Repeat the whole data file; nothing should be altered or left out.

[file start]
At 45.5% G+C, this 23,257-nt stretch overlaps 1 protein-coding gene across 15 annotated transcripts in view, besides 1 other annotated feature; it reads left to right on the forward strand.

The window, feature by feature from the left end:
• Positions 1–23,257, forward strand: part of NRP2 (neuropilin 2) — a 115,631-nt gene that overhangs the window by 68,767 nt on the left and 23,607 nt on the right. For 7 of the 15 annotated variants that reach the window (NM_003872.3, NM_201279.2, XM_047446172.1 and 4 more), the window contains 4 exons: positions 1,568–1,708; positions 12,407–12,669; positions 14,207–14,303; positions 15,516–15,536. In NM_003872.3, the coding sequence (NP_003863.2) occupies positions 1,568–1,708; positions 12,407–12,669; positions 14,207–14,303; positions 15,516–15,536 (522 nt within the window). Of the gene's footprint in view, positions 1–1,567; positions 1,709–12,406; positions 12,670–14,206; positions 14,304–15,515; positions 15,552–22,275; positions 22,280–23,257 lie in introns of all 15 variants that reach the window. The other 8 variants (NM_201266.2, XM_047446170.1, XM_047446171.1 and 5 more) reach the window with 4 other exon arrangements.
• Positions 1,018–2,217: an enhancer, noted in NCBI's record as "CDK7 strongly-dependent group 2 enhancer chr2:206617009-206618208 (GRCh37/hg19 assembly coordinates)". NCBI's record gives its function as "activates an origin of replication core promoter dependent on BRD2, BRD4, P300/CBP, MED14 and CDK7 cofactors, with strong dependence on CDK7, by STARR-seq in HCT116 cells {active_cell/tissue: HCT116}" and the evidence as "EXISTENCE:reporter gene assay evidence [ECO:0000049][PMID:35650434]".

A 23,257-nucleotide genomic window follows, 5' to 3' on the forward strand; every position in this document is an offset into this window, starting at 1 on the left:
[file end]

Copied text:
At 45.5% G+C, this 23,257-nt stretch overlaps 1 protein-coding gene across 15 annotated transcripts in view, besides 1 other annotated feature; it reads left to right on the forward strand.

The window, feature by feature from the left end:
• Positions 1–23,257, forward strand: part of NRP2 (neuropilin 2) — a 115,631-nt gene that overhangs the window by 68,767 nt on the left and 23,607 nt on the right. For 7 of the 15 annotated variants that reach the window (NM_003872.3, NM_201279.2, XM_047446172.1 and 4 more), the window contains 4 exons: positions 1,568–1,708; positions 12,407–12,669; positions 14,207–14,303; positions 15,516–15,536. In NM_003872.3, the coding sequence (NP_003863.2) occupies positions 1,568–1,708; positions 12,407–12,669; positions 14,207–14,303; positions 15,516–15,536 (522 nt within the window). Of the gene's footprint in view, positions 1–1,567; positions 1,709–12,406; positions 12,670–14,206; positions 14,304–15,515; positions 15,552–22,275; positions 22,280–23,257 lie in introns of all 15 variants that reach the window. The other 8 variants (NM_201266.2, XM_047446170.1, XM_047446171.1 and 5 more) reach the window with 4 other exon arrangements.
• Positions 1,018–2,217: an enhancer, noted in NCBI's record as "CDK7 strongly-dependent group 2 enhancer chr2:206617009-206618208 (GRCh37/hg19 assembly coordinates)". NCBI's record gives its function as "activates an origin of replication core promoter dependent on BRD2, BRD4, P300/CBP, MED14 and CDK7 cofactors, with strong dependence on CDK7, by STARR-seq in HCT116 cells {active_cell/tissue: HCT116}" and the evidence as "EXISTENCE:reporter gene assay evidence [ECO:0000049][PMID:35650434]".

A 23,257-nucleotide genomic window follows, 5' to 3' on the forward strand; every position in this document is an offset into this window, starting at 1 on the left: